Thousands of Australians stick with the same diet and exercise regime all year round.
And while this works for a select few, failing to switch it up during the cooler months can significantly hinder results and lead to a burnout or perhaps even weight gain.
Here, Australian fitness model and former Ninja Warrior star, Katie Williams, speaks to FEMAIL about her go-to fitness routines and reveals her top exercise, diet and wellbeing tips for the months ahead.
Australian fitness model and former Ninja Warrior star, Katie Williams, spoke to FEMAIL about her fitness routines and revealed her exercise, diet and wellbeing tips for the months ahead
‘If you are counting down the seconds on treadmill and dreaming about that glass of Rosè then it’s time to change it up,’ she said
‘We must have variation. It keeps the body and mind guessing,’ Katie, 24, said.
‘If you are counting down the seconds on treadmill and dreaming about that glass of Rosè then it’s time to change it up.
‘Make it fun, learn a new skill, jump into a different class at the gym, or set a new goal. Training a variety of exercises increases motivation and reduces boredom. A variety of exercises allows the body to perform differently, adapt and of course progress.’
‘Make it fun, learn a new skill, jump into a different class at the gym, or set a new goal,’ Katie said (pictured on Ninja Warrior)
HOW SHOULD EXERCISE ROUTINES CHANGE IN THE COOLER MONTHS?
‘Throw In some hot yoga and add in new classes at the gym,’ Katie, a sports scientist, said.
‘Train inside and change up your routine. Training outdoors in winter is tough, and I avoid it when I can, more so because I get more out of my body when my muscles are warm.
‘My routine is two kickboxing sessions, one boxing/HITT session, one long run or stair run and usually two gym sessions a week. Gym will be body weight and core.
‘Train inside and change up your routine. Training outdoors in winter is tough, and I avoid it when I can, moreso because I get more out of my body when my muscles are warm,’ Katie said
‘I’m hoping to get back to the running track soon for some sessions.’
Katie said that the cooler weather does in fact impact our ability to exercise.
‘Cold weather makes it much harder to run, move and also sweat,’ Katie said.
‘I run all year round and winter is my least favourite however it makes you stronger. If you can avoid the cold outdoor training sessions I would, but if you can’t, just layer up with skins and thermals.’
‘Cold weather makes it much harder to run, move and also sweat,’ Katie said
How to prevent over-training
Use the rule of ten: Increase distance, intensity, weight, speed or length of any exercise activity by no more than ten percent per week
Schedule rest days: Five days of exercise per week is substantial. If you’re exercising more than that, make sure some days are easy days and take at least one day off per week.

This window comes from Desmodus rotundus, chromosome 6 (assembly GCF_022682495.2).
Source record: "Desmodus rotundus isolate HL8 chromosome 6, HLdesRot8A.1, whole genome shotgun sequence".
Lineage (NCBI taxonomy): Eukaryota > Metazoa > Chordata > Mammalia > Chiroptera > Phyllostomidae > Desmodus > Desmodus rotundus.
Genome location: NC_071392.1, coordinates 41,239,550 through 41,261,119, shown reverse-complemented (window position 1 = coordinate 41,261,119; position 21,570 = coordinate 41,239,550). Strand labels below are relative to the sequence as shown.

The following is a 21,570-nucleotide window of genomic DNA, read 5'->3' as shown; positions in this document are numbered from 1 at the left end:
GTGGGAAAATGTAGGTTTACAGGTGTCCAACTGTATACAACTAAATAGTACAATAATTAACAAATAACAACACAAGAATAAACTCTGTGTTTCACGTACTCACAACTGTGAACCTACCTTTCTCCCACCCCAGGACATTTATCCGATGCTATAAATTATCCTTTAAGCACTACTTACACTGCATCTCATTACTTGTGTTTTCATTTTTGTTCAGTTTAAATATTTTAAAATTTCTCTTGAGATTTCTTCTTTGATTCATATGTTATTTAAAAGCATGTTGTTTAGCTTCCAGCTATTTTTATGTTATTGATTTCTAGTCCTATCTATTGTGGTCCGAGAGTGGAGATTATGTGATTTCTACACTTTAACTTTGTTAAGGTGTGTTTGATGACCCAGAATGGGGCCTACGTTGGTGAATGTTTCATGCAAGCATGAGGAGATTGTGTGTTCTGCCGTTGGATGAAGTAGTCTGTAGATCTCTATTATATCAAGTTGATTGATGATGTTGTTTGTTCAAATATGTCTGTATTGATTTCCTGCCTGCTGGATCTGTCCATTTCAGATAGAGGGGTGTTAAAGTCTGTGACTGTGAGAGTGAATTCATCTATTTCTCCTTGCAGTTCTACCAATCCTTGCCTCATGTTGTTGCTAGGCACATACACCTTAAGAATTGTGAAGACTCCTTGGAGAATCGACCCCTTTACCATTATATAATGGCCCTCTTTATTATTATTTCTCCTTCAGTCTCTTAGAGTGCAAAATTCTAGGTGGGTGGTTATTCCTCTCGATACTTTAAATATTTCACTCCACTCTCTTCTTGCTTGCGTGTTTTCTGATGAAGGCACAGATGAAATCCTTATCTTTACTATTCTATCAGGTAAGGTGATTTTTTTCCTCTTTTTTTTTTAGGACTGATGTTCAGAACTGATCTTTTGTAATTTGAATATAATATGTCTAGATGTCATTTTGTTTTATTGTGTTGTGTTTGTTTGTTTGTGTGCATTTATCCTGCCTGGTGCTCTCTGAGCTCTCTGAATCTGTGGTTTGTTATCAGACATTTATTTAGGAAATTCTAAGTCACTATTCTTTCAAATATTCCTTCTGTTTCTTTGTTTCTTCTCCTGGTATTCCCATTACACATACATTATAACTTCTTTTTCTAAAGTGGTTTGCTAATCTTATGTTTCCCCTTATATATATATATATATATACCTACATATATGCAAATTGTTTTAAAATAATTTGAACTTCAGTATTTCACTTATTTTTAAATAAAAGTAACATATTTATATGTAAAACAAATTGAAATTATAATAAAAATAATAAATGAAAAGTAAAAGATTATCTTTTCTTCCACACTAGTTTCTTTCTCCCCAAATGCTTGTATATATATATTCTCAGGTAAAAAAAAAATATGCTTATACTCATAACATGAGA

Skip a day: Don’t lift weights or do resistance exercises on the same muscles two days in a row. Weight lifting causes tiny tears in muscle fibers. They get stronger from healing.
WHAT ARE THE BIGGEST MISTAKES PEOPLE MAKE WHEN TRAINING?
Katie said over-training is the number one thing she would warn against.
‘Over-training means that a person exercises at an intensity, quantity and duration that is more than their body can recover from,’ Katie said.
‘It can cause a syndrome of physical, mental and psychological symptoms that reflect an imbalance between training and recovery. It’s more than just one extra-tough workout.’
Katie said signs of this include chronic pain, frequent colds and infections, fatigue, elevated resting heart rate, excess weight loss and appetite loss.
Katie said over-training is the number one thing she would warn against
HOW DO YOU GET STARTED WITH A NEW HEALTH REGIME?
‘Smart small with one healthy habit a week and then add another per week,’ Katie said.
‘So many people start off the 1st of January with no alcohol, a new gym membership, cutting sugar and meal prepping. All these changes for the average person are far too drastic to maintain and often people will quit within a few weeks.
‘Create small daily goals that will lead to your big goal. If your goal is a half marathon, you are not going to run 21 km on your first session, you’ll break it up into smaller runs and slowly increase the load, speed and intensity.’
‘Smart small with one healthy habit a week and then add another per week,’ Katie said
HOW SHOULD OUR DIETS CHANGE IN THE COOLER MONTHS?
‘Opt for meals that nourish you. Get veggies that are in season, it’s the perfect time to make hot soups, stews and warming foods,’ Katie said.
‘A simple to trick to warding off winter weight gain is to include top-quality, low-fat protein in your meals, such as lean meats, fish, chicken, eggs, and legumes.
‘These foods have a thermogenic effect, which means they help the body burn fat during digestion (the body burns 90 calories digesting a 300 calorie chicken breast).
‘Protein-rich foods also regulate blood sugar levels and help to promote fullness. The serving size is about the size of your palm.’
‘Opt for meals that nourish you. Get veggies that are in season, it’s the perfect time to make hot soups, stews and warming foods,’ Katie said
Katie said another way to stay lean is to limit high fat and creaming sauces and adding flavour through spice instead.
‘Spices are super low calorie and have some profound health benefits. Most spices are rich in antioxidants and spices like chili and cayenne will fire up your metabolism,’ she said.
‘Want to assist your body’s inflammation? Try some ginger and turmeric. Got a cold coming on? Throw in some garlic.’
Katie said another way to stay lean is to limit high fat and creaming sauces and adding flavour through spice instead
WHAT ARE SOME FOOD SWAPS THAT CAN IMPROVE THE DIET?
Non Alcoholic Beverages: Swap soft drinks and prepackaged fruit juices, for sparkling water with lemon, freshly made juices with 3/4 veggies, and herbal teas.
Coffee: Swap your 2 + coffees a day with one coffee before 10am. I recommend a piccolo or a long black. If you’re guilty of squashing the 3pm slump with another caffeine hit, opt for a chai tea, green tea or dandelion root tea as an alternative.